Course ID: WR 511

Course Title: The Teaching of Writing

Section: 1

CRN: 17797

Instructor Name: Pflugfelder

Day: MWF

Time: 0900-0950

Course Description: In WR 411/511, The Teaching of Writing, we’ll study research about the teaching of writing and practice what it means to assign, evaluate, and respond to student writers. This course is designed to introduce current and future teachers of writing to theory and pedagogy in composition studies, to help us become aware of and strengthen our own writing processes, and to enable us to make and express connections between classroom experience and composition theory. We’ll be looking at assessment, response, assignment creation, grammar, literacy, multimedia, process, and genre as we explore composition and writing. Coming out of this class, you’ll be better prepared to teach and evaluate your students’ writing and likely feel more confident in your own writing.

**Pedagogy Theory Course**



Course ID: WR 517

Course Title: Teaching Practicum: English Composition

Section: 1

CRN: 10177

Instructor Name: Jensen

Day: M

Time: 1700-1850

Course Description: This teaching practicum is open to MFA GTAs who will be teaching WR 121 next year.



Course ID: WR 524

Course Title: Advanced Fiction Writing

Section: 1

CRN: 10676

Instructor Name: Scribner

Day: R

Time: 1400-1650

Course Description: Enrollment in this workshop is restricted to graduate students accepted into the MFA program in fiction writing.



Course ID: WR 540

Course Title: Advanced Nonfiction Writing

Section: 1

CRN: 14763

Instructor Name: Passarello

Day: T

Time: 1730-2020

Course Description: This section of WR540 is inspired by THE FIVE OBSTRUCTIONS, a 2003 Danish film about the creative impulse. It is designed to serve as a generative nonfiction workshop in which participants produce drafts and revisions of creative essays on a series of quick deadlines. Because writing is generated so quickly, workshop discussions will focus on process rather than polish or product. Instructor permission is required for any student who is not a member of the 2019-2020 Nonfiction MFA cohort.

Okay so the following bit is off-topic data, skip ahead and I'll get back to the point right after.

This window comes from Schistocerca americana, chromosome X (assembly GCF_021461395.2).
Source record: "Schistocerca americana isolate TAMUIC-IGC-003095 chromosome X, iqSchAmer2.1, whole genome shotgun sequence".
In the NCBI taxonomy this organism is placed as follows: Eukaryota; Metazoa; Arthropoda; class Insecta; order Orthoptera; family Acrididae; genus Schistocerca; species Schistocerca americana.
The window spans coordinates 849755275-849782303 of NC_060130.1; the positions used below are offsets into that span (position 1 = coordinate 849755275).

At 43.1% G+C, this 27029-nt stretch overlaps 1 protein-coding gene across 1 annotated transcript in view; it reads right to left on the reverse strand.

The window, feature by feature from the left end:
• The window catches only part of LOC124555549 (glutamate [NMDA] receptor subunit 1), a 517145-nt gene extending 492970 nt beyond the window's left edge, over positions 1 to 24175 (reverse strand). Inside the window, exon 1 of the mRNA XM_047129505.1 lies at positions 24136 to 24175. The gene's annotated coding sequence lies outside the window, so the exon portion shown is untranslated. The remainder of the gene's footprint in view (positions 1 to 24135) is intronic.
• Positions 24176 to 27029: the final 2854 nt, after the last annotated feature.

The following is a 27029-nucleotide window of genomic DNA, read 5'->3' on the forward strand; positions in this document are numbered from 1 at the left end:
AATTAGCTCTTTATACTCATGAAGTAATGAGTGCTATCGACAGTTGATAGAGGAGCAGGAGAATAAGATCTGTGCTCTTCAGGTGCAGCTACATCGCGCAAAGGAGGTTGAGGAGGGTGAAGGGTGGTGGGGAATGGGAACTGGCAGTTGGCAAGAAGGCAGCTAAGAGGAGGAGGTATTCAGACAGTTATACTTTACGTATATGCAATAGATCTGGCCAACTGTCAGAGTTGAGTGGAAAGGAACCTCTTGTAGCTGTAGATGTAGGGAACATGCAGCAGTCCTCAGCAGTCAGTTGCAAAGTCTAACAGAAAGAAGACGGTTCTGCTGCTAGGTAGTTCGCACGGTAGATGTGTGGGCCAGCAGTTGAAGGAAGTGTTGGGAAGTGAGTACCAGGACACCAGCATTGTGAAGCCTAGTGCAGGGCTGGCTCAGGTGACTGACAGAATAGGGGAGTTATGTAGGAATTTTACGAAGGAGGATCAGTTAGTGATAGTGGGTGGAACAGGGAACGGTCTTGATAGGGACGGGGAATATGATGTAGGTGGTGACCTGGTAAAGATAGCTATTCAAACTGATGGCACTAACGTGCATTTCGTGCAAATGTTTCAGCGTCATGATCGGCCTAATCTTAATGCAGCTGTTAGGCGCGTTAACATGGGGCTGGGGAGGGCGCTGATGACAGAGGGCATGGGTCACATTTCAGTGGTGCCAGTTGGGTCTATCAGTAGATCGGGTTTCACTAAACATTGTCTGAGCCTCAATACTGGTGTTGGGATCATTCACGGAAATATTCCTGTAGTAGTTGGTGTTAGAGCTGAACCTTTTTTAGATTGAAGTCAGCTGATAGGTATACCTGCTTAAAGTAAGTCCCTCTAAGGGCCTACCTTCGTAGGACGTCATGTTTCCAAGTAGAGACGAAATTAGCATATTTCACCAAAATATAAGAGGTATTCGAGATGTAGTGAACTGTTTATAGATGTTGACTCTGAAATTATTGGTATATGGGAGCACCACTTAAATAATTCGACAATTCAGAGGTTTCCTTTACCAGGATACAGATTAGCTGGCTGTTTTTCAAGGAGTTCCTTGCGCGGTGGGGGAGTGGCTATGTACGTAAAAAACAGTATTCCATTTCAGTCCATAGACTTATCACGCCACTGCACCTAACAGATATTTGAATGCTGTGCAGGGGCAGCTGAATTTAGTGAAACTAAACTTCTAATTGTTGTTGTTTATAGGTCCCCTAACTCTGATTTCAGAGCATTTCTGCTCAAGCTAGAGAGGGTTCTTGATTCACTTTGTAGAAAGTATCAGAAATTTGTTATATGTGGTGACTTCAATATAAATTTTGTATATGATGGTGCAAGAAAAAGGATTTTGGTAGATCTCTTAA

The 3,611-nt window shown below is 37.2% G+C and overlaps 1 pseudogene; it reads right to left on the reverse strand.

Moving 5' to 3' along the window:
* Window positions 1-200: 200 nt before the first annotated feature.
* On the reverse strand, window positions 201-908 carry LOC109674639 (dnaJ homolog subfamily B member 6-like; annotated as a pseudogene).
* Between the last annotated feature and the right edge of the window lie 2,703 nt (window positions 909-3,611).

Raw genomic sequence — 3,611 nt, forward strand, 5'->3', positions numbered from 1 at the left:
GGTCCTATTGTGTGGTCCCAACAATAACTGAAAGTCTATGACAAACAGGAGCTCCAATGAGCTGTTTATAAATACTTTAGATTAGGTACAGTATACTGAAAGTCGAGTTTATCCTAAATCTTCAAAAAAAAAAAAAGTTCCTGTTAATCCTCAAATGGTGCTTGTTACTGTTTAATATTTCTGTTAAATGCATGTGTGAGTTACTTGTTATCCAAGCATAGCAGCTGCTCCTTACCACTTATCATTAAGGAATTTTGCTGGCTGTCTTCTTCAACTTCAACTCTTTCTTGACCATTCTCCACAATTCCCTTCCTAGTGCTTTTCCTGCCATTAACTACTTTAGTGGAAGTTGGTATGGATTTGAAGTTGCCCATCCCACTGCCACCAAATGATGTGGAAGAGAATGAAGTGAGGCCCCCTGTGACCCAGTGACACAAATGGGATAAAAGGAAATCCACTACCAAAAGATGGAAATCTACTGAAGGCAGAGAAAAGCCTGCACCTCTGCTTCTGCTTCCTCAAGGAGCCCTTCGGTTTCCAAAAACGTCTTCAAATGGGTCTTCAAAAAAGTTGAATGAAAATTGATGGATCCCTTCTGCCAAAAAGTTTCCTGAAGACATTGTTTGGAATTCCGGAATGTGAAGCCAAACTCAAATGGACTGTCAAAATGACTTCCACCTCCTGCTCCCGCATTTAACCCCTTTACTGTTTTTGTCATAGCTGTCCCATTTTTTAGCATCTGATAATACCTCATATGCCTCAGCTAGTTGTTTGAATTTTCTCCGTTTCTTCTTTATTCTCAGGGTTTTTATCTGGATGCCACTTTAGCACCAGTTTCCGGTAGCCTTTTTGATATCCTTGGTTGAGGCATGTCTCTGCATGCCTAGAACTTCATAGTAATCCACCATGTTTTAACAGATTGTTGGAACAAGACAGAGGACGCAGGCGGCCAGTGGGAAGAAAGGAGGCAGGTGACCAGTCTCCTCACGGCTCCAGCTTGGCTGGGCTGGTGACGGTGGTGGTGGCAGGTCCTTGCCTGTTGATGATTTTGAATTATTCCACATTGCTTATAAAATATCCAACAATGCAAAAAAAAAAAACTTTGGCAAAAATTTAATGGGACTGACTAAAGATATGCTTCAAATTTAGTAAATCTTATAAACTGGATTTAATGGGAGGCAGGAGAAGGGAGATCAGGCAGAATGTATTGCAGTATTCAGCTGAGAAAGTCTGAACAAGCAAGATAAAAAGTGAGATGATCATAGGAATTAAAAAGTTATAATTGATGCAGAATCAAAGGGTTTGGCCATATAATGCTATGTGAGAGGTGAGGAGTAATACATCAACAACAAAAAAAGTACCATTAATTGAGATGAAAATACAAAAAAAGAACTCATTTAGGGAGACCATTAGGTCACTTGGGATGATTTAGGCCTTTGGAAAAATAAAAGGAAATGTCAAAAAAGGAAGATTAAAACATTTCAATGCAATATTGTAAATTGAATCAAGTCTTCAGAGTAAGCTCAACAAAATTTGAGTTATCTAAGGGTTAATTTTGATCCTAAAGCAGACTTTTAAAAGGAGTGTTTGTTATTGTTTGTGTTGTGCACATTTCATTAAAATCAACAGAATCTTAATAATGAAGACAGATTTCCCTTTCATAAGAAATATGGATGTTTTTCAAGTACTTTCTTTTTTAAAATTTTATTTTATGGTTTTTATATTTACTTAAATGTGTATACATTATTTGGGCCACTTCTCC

Course ID: WR 541

Course Title: Advanced Poetry Writing

Section: 1

CRN: 13400

Instructor Name: Holmberg

Day: T

Time: 1400-1650

Course Description: This course, open to MFA graduate students in Poetry and other MFA students by permission, is a poetry workshop with the theme "The Poetics of Visual Space." In addition to providing a forum to hear feedback on any poem you would like to submit, the workshop will ask poets to consider the contributions that the arrangement of text and other visuals on the page make toward meaning and understanding. We will read an array of work that utilizes visual elements in central ways, or which could be defined as "visual poetry," and poets will be required to complete several visual poetry projects, one of which will involve work in the Moreland Letterpress Studio.



Course ID: WR 575

Course Title: Rhetorics of Race

Section: 1

CRN: 19426

Instructor Name: Ribero

Day: TR

Time: 1000-1120

Course Description: By exploring the interrelated concepts of race, racialization, and racism, Rhetorics of Raceproblematizes race as a taken-for-granted phenomenon. Through reading, writing, and discussion, we study racial formations as historically specific and analyze contemporary forms of racism in the US. As rhetoricians, we pay close attention to how rhetoric and discourse have the power to reproduce and challenge white supremacy and race-based oppressions. Emphasizing the intersectionality of oppression—that racism necessarily takes place at intersections with other forms of subordination including sexism, homophobia, ablelism, etc.—Rhetorics of Racedraws from Queer Black Feminism, Chican@ Feminism, and Critical Race Theory.



Course ID: WR 599

Course Title: Special Topics: Thesis and Dissertation Writing

Section: 1

CRN: 20043

Instructor Name: Malewitz

Day: MWF

Time: 1400-1450

Course Description: This course is designed to assist students who are in the midst of writing their thesis or dissertation. Throughout the course, we will practice habits of daily writing with an eye towards drafting, developing, and revising specific sections of your thesis. By the end of the course, students should be able to more clearly articulate the purpose of their project, the writing conventions of the discipline in which it is written, and the daily and weekly habits required to ensure that the project is completed in a timely manner. We will also develop strategies for self-assessment and for managing the stresses that accompany this major project.